NIH Awards New Grants to Fund International Research Collaborations
News May 06, 2009
The Fogarty International Center, part of the National Institutes of Health, has announced it will award approximately $537,000 over three years to fund international research collaboration at five universities.
Fogarty International Research Collaboration Award (FIRCA) grants are given jointly to an NIH-supported investigator and an overseas collaborator in a low- and middle-income country, with the financial support going to the foreign collaborator.
The FIRCA program is intended to benefit the research interests of both collaborators while increasing research capacity at the foreign site.
Each institution will receive between $33,000 and $41,000 annually over three years. The new grants aim to increase access to emerging research techniques and capabilities, and unique populations and environments. Four of the new grants are going to U.S. institutions, while a fifth will go directly to a foreign institution, the University of Chile. The five new grants will support research on a wide range of public health issues including obesity, chronic mountain sickness, dengue fever and central nervous system injuries.
"Collaboration has always been an essential component of effective global heath research," said Fogarty Director Roger I. Glass, M.D, Ph.D. "These newest FIRCA awards continue this trend, providing an enormous opportunity for the international exchange of methods, information and perspectives as well as creating career opportunities for scientists in their home countries."
2009 Fogarty International Research Collaboration Award Grantees:
University of California, San Diego and Universidad Nacional de Quilmes, Buenos Aires, Argentina
University of Chile, Santiago, Chile and University of North Carolina, Chapel Hill
University of Michigan, Ann Arbor and Instituto Leloir, Buenos Aires, Argentina
University of Notre Dame, South Bend, Indiana and University of Pune, Maharashtra, India
Wake Forest University, Winston-Salem, N.C. and Universidad Mayor de San Andres, La Paz, Bolivia
University of Michigan's FIRCA award will support research at a newly established lab in Argentina examining CCAAT/enhancer binding proteins, heterochromatin and their relationship to adipogenesis, the formation of fat cells. Heterochromatin is tightly coiled chromosomal material while CCAAT/enhancer binding proteins are a family of transcription factors. An increased understanding of the role of both components in adipogenesis will contribute to the development of new therapeutic strategies for obesity. Obesity, diabetes and related disorders are among the most prevalent health problems in the world.
Midgut bacteria in Aedes aegypti mosquitoes will be the focus of the study funded by the FIRCA award at the University of Notre Dame, with the research to be carried out primarily in India at the University of Pune. The proposed research will provide new information regarding the influence of midgut bacteria on the biology of the mosquito, including the ability to support and transmit the dengue virus to humans. With no existing vaccine to counter it, dengue is a threat to 2.5 billion people, with estimates of 50 million cases of dengue fever each year.
Wake Forest University's newest FIRCA award will fund research focused on the perinatal origins of chronic mountain sickness (CMS). CMS is a common but poorly understood disorder that affects up to 10 million people worldwide and can result in death from pulmonary hypertension and heart failure. A major public health problem in the highland regions of South America, it has no known remedy except descent to lower altitudes. The proposed studies will seek to determine whether CMS has origins in the period immediately before and after birth and if so, more effective treatments can be designed to cure and ultimately prevent this disorder.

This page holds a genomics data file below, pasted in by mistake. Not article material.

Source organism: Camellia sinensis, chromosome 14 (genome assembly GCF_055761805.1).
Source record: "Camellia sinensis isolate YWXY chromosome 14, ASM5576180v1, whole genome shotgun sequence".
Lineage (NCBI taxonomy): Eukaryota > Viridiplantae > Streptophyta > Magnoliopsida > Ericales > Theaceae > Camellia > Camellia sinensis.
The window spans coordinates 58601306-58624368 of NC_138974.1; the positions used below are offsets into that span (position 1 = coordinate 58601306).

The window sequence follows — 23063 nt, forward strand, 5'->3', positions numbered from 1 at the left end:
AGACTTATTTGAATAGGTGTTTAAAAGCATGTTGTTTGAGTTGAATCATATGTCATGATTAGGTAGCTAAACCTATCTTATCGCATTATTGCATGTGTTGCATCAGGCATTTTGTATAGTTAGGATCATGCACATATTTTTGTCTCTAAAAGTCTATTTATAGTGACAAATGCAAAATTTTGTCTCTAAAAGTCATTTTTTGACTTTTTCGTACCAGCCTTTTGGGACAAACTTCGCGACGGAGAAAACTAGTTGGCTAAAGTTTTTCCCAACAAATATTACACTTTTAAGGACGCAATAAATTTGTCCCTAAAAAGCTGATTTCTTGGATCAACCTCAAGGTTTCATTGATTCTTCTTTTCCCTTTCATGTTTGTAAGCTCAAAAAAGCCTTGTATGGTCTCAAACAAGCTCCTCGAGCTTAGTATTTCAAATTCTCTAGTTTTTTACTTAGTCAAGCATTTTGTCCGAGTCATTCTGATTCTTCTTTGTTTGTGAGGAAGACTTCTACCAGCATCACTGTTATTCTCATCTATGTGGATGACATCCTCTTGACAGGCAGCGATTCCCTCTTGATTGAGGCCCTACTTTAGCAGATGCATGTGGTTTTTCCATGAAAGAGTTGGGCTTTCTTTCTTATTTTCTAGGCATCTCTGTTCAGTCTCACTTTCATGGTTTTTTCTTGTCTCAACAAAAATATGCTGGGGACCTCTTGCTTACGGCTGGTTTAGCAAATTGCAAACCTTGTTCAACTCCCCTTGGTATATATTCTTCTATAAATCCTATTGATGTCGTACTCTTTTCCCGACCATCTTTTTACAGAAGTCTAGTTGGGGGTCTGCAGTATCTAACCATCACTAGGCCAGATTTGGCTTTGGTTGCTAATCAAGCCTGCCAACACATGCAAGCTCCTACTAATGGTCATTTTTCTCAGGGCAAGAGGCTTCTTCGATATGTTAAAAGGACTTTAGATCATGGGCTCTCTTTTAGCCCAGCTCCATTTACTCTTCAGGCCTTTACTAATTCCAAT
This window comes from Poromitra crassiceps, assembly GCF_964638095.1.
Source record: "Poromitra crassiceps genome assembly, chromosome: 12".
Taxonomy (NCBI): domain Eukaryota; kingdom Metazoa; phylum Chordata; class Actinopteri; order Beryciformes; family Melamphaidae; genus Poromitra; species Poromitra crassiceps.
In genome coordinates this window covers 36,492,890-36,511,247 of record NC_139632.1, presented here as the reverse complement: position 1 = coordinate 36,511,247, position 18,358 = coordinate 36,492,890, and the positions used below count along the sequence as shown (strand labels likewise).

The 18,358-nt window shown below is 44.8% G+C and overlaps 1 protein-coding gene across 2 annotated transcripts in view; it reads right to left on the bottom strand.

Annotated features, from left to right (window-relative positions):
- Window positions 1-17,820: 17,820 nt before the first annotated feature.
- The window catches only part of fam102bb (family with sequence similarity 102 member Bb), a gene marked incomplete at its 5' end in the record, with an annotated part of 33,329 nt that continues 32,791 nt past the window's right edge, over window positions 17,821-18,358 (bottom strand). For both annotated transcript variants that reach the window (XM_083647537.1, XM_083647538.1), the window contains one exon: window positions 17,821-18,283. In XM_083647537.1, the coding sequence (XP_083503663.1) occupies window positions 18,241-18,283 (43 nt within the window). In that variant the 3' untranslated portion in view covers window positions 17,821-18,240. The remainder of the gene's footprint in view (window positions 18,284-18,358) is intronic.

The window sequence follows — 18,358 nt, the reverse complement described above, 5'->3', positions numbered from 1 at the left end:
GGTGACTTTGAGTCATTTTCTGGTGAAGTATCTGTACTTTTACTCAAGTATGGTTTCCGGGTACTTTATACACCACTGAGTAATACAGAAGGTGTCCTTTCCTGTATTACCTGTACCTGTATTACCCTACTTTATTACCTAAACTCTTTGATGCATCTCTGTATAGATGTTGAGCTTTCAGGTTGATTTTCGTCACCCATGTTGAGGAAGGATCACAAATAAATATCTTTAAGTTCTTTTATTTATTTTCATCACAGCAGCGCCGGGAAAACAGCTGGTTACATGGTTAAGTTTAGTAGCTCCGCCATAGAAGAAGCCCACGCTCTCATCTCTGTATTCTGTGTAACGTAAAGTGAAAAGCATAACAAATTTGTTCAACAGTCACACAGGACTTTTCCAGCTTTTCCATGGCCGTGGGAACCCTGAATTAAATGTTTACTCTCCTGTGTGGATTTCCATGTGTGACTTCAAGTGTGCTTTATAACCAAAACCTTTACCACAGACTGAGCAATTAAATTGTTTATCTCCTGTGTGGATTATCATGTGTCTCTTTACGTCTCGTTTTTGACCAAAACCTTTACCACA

The FIRCA grant awarded to the University of California, San Diego will support a study on functions in the NFkB-IkB system. NFkB-IkB is a family of proteins involved in the control of a large number of normal cellular and organismal processes, such as immune and inflammatory responses, developmental processes and cellular growth. Additionally, these factors are persistently active in a number of disease states, including cancer, arthritis, asthma, diabetes, AIDS and viral infections.
The University of Chile is the sole foreign institution receiving a direct FIRCA grant, with the University of North Carolina at Chapel Hill acting as the U.S. collaborator. The grant will be applied toward studies of the interaction of neurons and astrocytes, which are cells that provide structural support for nerve cells. The interactions between astrocytes and neurons play a critical role in neural injury and repair, however the specific molecular mechanisms that mediate the bidirectional signals between these cell types are still poorly understood. These studies could provide valuable insights into fundamental mechanisms of brain physiology and pathology that involve astrocyte-neuron interactions.
In a new study in cells, University of Illinois researchers have adapted CRISPR gene-editing technology to cause the cell’s internal machinery to skip over a small portion of a gene when transcribing it into a template for protein building. This gives researchers a way not only to eliminate a mutated gene sequence, but to influence how the gene is expressed and regulated.
Researchers published today a detailed description of the complete genome of bread wheat, the world's most widely-cultivated crop. This work will pave the way for the production of wheat varieties better adapted to climate challenges, with higher yields, enhanced nutritional quality and improved sustainability.